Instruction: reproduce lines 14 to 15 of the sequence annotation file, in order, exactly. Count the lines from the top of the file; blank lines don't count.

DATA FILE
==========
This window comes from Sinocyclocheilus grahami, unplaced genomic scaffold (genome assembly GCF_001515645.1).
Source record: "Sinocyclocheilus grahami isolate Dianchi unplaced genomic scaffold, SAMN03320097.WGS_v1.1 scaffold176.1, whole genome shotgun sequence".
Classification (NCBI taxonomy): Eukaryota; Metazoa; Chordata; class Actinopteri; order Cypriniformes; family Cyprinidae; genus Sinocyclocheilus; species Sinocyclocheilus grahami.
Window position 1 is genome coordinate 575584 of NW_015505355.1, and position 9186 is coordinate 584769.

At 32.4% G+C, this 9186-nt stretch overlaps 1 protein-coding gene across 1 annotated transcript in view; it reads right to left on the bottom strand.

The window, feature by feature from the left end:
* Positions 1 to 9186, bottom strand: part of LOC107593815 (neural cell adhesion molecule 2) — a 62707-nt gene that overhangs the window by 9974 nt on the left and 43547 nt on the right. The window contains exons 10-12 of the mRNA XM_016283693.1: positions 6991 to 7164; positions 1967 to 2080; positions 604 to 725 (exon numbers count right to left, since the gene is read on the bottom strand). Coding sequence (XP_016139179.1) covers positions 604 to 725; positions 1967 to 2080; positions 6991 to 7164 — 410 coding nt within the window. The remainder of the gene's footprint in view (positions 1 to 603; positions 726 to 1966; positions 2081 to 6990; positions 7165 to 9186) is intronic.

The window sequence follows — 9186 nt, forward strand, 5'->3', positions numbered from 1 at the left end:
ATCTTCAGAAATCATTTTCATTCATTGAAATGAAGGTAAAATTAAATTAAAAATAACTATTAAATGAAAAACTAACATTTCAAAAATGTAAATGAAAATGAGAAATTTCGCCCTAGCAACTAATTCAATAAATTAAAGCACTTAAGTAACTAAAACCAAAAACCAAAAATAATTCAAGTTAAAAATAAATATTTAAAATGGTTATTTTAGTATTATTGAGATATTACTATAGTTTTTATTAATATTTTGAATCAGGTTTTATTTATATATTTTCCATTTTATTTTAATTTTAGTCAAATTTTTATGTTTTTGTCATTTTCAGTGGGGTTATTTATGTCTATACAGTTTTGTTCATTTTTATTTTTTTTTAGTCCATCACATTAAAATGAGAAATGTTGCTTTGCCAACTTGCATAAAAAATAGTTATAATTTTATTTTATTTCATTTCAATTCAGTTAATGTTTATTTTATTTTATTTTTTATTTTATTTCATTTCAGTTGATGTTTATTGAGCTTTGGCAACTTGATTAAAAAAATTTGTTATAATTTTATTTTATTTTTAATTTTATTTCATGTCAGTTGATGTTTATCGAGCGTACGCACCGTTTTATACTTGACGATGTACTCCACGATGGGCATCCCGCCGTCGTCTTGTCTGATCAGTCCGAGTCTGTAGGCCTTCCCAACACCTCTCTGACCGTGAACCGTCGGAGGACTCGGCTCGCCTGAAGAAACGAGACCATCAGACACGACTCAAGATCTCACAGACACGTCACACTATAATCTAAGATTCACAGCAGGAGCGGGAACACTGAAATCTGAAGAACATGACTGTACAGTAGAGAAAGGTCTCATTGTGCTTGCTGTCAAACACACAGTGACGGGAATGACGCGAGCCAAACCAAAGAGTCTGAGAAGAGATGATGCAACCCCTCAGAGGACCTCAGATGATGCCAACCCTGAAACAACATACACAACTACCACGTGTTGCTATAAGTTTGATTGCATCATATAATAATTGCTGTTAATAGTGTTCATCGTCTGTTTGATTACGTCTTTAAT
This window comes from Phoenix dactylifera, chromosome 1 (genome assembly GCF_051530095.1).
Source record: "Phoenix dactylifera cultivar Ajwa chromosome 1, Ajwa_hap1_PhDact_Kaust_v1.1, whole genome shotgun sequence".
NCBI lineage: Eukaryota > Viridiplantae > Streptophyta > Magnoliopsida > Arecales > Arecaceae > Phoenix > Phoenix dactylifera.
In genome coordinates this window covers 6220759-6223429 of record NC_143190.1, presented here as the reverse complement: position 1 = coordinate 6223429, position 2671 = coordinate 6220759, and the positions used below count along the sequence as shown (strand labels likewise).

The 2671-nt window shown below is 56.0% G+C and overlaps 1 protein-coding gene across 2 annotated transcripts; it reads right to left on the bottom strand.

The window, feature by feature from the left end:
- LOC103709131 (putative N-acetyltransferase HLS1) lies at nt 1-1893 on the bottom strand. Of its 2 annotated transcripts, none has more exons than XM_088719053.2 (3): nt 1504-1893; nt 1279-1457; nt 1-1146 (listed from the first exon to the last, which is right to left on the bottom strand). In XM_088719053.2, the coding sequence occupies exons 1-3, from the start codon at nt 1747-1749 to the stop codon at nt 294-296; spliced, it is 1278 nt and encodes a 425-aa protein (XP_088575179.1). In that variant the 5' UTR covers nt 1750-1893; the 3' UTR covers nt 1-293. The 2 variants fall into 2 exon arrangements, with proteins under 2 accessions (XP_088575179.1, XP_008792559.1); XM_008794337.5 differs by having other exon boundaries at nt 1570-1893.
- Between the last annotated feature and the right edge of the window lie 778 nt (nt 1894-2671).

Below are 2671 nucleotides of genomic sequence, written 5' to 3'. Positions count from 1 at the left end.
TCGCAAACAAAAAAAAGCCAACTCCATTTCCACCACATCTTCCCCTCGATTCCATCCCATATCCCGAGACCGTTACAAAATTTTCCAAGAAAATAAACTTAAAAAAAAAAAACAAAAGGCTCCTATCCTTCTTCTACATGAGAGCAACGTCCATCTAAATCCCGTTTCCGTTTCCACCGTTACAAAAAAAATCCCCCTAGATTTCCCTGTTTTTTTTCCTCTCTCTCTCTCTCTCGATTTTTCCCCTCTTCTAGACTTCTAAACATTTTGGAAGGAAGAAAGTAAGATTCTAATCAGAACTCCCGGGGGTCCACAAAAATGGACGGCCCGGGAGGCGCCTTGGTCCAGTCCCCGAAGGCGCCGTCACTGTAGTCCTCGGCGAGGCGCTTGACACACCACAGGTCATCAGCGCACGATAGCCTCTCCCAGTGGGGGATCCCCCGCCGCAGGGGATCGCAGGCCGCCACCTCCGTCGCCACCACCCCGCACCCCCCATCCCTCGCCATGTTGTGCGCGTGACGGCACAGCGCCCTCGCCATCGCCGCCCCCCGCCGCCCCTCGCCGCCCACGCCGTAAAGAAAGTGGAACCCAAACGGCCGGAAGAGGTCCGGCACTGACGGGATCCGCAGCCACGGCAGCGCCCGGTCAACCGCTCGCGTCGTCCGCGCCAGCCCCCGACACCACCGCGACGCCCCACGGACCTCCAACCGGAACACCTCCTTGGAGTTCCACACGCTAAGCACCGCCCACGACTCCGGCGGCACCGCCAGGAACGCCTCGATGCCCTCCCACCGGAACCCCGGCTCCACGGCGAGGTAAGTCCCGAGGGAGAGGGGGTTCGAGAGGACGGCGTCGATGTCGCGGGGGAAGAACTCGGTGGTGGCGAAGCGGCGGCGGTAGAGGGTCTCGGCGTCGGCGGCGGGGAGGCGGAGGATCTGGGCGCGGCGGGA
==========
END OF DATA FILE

The 2671-nt window shown below is 56.0% G+C and overlaps 1 protein-coding gene across 2 annotated transcripts; it reads right to left on the bottom strand.

The window, feature by feature from the left end: